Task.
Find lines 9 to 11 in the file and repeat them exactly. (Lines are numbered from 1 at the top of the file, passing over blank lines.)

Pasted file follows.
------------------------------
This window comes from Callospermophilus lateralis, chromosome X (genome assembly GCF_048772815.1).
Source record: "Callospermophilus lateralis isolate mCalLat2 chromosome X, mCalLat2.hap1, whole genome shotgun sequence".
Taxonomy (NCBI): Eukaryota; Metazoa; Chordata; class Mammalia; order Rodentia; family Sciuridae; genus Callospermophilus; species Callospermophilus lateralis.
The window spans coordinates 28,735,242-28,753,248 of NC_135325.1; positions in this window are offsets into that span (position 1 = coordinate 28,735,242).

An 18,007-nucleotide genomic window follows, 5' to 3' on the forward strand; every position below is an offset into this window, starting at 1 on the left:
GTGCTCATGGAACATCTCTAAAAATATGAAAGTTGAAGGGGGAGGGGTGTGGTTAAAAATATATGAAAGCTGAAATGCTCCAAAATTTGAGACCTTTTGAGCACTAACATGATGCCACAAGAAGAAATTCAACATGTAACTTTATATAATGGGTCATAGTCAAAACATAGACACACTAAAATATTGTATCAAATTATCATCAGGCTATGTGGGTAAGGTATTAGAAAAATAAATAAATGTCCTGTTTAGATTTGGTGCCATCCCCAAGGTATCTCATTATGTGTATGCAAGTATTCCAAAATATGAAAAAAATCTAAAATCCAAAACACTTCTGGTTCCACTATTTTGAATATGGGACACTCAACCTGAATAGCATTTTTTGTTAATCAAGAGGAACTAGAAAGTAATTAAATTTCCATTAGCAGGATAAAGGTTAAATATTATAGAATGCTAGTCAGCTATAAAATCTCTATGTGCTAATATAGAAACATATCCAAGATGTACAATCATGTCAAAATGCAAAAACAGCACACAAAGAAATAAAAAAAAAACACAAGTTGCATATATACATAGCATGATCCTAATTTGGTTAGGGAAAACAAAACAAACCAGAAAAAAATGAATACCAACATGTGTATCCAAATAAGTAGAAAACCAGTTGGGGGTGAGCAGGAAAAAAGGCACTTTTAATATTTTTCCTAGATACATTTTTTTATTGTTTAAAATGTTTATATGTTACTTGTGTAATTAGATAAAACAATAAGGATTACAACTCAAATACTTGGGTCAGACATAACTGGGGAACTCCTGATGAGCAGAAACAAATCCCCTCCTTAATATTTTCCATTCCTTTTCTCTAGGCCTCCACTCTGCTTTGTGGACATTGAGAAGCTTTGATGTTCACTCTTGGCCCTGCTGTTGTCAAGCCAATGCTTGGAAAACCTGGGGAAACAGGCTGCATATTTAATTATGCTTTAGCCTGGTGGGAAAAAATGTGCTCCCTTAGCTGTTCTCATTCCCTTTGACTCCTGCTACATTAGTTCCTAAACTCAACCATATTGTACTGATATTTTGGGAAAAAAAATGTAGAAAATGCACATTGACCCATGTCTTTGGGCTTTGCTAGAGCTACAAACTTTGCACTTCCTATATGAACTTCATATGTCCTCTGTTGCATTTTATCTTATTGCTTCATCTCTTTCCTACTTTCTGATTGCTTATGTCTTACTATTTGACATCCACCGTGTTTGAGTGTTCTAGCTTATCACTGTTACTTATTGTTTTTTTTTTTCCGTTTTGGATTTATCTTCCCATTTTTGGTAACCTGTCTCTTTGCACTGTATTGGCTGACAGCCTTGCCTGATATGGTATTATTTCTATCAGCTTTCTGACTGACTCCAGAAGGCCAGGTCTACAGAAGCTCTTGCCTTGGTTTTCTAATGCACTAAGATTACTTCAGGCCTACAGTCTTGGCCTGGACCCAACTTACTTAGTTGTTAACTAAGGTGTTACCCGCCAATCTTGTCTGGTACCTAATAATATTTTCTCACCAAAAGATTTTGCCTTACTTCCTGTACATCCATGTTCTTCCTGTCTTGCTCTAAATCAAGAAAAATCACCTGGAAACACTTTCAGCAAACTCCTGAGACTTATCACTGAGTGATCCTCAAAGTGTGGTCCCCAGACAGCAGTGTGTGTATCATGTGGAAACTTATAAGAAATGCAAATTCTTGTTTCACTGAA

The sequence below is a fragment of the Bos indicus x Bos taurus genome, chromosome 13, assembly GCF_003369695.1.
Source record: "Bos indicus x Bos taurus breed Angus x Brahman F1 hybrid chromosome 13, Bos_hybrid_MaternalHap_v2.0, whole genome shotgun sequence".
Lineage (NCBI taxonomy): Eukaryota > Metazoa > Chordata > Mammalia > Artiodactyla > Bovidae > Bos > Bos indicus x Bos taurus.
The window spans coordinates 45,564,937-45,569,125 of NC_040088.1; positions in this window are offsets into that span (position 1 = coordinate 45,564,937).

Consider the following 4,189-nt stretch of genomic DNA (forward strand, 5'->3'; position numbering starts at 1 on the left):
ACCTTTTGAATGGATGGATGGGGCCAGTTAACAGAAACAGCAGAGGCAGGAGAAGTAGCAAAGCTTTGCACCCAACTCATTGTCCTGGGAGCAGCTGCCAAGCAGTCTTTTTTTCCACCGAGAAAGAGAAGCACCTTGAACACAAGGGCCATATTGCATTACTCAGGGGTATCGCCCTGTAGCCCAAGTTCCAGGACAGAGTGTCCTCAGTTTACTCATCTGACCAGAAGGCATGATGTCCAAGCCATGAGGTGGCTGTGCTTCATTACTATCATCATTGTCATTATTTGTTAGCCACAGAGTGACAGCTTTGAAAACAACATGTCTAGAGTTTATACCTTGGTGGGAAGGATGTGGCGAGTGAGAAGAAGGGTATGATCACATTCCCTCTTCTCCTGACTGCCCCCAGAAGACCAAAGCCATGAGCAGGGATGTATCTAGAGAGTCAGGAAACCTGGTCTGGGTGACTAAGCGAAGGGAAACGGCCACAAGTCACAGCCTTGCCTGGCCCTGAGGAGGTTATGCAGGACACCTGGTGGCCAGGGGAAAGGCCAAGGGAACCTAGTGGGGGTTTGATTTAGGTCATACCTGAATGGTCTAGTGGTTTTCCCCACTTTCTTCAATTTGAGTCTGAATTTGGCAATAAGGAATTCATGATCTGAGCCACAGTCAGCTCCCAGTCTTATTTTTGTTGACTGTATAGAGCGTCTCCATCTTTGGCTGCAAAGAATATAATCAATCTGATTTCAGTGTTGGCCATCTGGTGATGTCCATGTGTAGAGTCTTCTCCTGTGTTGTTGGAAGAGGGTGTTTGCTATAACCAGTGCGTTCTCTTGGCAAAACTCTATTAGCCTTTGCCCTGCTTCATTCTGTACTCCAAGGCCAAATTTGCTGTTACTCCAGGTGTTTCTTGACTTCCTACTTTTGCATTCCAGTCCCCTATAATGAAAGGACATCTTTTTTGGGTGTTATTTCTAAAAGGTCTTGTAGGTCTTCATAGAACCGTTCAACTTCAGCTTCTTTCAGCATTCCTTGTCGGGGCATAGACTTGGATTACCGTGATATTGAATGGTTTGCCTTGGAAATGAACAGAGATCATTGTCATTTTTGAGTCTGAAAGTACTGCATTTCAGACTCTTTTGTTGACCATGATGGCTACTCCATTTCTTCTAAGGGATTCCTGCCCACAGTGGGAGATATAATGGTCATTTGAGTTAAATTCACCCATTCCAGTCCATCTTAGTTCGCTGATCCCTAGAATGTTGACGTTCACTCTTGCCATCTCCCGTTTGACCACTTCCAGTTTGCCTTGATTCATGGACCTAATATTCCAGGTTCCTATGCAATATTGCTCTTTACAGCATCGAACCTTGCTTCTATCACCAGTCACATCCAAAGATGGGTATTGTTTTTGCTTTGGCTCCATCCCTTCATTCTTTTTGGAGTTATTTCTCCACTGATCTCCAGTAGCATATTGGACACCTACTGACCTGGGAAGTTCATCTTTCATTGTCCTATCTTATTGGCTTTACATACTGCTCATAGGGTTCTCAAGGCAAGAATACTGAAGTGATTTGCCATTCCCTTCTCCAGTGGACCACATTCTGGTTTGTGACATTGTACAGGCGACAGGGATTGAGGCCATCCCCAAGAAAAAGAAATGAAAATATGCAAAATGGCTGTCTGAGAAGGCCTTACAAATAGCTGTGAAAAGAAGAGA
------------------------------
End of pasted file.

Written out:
Lineage (NCBI taxonomy): Eukaryota > Metazoa > Chordata > Mammalia > Artiodactyla > Bovidae > Bos > Bos indicus x Bos taurus.
The window spans coordinates 45,564,937-45,569,125 of NC_040088.1; positions in this window are offsets into that span (position 1 = coordinate 45,564,937).

Consider the following 4,189-nt stretch of genomic DNA (forward strand, 5'->3'; position numbering starts at 1 on the left):